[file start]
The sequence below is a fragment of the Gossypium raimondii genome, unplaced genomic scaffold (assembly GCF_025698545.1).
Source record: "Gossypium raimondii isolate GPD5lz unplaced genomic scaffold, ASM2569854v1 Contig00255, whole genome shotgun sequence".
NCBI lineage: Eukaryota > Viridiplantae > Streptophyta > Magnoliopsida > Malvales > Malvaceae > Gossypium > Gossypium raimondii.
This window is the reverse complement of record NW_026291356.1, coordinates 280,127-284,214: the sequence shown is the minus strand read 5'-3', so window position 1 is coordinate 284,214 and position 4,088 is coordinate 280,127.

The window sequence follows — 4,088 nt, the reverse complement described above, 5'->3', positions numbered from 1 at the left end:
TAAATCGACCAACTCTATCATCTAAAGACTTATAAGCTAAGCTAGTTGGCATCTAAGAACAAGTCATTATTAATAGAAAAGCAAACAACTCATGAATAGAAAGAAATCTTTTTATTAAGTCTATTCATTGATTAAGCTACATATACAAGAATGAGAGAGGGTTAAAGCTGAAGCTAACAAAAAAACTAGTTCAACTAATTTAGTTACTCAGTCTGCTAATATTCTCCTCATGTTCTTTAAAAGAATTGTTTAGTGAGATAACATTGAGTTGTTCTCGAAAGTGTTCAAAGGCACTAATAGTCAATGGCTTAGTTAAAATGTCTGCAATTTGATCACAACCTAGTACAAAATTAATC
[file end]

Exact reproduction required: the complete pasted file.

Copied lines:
The sequence below is a fragment of the Gossypium raimondii genome, unplaced genomic scaffold (assembly GCF_025698545.1).
Source record: "Gossypium raimondii isolate GPD5lz unplaced genomic scaffold, ASM2569854v1 Contig00255, whole genome shotgun sequence".
NCBI lineage: Eukaryota > Viridiplantae > Streptophyta > Magnoliopsida > Malvales > Malvaceae > Gossypium > Gossypium raimondii.
This window is the reverse complement of record NW_026291356.1, coordinates 280,127-284,214: the sequence shown is the minus strand read 5'-3', so window position 1 is coordinate 284,214 and position 4,088 is coordinate 280,127.

The window sequence follows — 4,088 nt, the reverse complement described above, 5'->3', positions numbered from 1 at the left end:
TAAATCGACCAACTCTATCATCTAAAGACTTATAAGCTAAGCTAGTTGGCATCTAAGAACAAGTCATTATTAATAGAAAAGCAAACAACTCATGAATAGAAAGAAATCTTTTTATTAAGTCTATTCATTGATTAAGCTACATATACAAGAATGAGAGAGGGTTAAAGCTGAAGCTAACAAAAAAACTAGTTCAACTAATTTAGTTACTCAGTCTGCTAATATTCTCCTCATGTTCTTTAAAAGAATTGTTTAGTGAGATAACATTGAGTTGTTCTCGAAAGTGTTCAAAGGCACTAATAGTCAATGGCTTAGTTAAAATGTCTGCAATTTGATCACAACCTAGTACAAAATTAATC